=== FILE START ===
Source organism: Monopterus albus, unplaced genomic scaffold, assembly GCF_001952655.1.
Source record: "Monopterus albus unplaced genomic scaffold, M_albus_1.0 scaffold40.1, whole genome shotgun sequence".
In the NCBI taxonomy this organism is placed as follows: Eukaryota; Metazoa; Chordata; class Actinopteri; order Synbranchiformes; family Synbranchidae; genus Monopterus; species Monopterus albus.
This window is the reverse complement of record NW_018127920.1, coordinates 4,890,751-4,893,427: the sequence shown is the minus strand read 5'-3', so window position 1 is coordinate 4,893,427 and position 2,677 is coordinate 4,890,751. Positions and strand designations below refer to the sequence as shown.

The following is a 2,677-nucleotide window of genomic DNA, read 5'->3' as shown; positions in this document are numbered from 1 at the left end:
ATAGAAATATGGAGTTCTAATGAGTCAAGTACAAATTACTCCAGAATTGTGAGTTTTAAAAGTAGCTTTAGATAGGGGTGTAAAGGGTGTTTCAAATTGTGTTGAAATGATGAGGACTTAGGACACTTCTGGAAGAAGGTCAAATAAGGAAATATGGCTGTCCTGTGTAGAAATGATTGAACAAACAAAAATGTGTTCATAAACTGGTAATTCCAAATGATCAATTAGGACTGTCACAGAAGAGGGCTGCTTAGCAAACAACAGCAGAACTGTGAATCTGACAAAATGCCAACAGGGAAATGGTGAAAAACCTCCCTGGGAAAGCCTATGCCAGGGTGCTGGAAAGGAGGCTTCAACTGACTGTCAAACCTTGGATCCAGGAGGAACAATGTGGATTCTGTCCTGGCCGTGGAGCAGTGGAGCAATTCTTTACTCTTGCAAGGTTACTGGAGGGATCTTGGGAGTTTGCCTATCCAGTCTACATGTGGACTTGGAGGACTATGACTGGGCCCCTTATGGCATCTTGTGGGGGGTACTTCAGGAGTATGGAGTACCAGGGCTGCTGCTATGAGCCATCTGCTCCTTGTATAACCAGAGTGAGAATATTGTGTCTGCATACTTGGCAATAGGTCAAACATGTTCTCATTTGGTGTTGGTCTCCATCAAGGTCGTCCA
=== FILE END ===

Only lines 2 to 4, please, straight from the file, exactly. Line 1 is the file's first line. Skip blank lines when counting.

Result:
Source record: "Monopterus albus unplaced genomic scaffold, M_albus_1.0 scaffold40.1, whole genome shotgun sequence".
In the NCBI taxonomy this organism is placed as follows: Eukaryota; Metazoa; Chordata; class Actinopteri; order Synbranchiformes; family Synbranchidae; genus Monopterus; species Monopterus albus.
This window is the reverse complement of record NW_018127920.1, coordinates 4,890,751-4,893,427: the sequence shown is the minus strand read 5'-3', so window position 1 is coordinate 4,893,427 and position 2,677 is coordinate 4,890,751. Positions and strand designations below refer to the sequence as shown.